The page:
Homeopathic Medicine

Dr. Christian Frederick Samuel Hahnemann (April 10, 1755 – July 2, 1843) is the founder of Homeopathy. Dr. Hahnemann was a diligent scholar who achieved his medical degree at the age of 24. He also took up the study of chemistry, botany and a number of different languages.

Medical practice at that time was based on purging the disease from the body. Bloodlettings, venesections and other forms of purgation, violent laxatives and enemas were common methods of treatment. Small wonder that Hahnemann believed that more people died of their treatment rather than their disease!

Frustrated with the method of medical practice and the state of healing, Hahnemann turned to the translation of books to supplement his income. He renewed his studies in chemistry and medicine and began to stress the need for public hygiene, for fresh air, adequate sleep, regular exercise and a sensible diet. Ahead of his time, Hahnemann wrote articles for medical reform which further showed his growing disenchantment with medicine and the medical profession.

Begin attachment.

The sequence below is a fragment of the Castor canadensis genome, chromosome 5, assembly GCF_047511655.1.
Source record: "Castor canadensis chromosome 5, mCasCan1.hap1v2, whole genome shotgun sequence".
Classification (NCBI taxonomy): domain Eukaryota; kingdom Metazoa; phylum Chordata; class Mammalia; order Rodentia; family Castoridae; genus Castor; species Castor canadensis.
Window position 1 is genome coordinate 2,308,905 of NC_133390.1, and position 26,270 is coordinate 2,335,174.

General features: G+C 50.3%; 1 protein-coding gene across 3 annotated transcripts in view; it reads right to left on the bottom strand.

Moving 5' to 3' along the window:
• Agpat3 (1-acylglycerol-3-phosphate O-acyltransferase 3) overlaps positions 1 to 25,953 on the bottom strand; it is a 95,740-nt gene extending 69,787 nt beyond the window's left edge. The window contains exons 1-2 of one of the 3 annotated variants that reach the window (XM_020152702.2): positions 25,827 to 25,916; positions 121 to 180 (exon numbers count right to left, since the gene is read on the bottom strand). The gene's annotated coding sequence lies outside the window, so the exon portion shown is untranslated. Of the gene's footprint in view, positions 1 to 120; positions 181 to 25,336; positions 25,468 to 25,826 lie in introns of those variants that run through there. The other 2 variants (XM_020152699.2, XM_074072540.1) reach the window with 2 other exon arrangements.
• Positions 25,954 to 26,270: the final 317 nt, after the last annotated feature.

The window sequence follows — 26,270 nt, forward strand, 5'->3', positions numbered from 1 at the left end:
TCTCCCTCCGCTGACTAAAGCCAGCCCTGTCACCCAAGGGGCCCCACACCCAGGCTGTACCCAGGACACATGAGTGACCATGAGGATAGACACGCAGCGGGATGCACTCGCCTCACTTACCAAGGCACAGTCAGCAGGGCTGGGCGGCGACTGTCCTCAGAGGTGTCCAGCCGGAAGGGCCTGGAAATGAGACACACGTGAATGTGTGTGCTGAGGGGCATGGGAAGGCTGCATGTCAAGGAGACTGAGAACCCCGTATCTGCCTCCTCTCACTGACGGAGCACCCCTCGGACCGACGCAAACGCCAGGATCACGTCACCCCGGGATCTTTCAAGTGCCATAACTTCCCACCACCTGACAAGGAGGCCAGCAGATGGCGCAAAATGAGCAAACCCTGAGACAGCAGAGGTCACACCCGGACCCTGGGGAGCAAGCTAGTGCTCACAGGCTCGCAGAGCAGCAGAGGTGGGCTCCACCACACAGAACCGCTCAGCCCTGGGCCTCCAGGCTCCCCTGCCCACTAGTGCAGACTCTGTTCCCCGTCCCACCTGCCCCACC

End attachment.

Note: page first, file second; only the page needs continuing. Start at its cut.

It was during this difficult time that Hahnemann performed an experiment that was to lay the foundation for his new system of medicine — homeopathy. It arose when he was translating a book, A Treatise on Materia Medica, written by a distinguished Scottish physician, William Cullen. Within the materia medica was an account of a drug, cinchona or Peruvian Bark, widely used for the treatment of malaria, which prompted the experiment.

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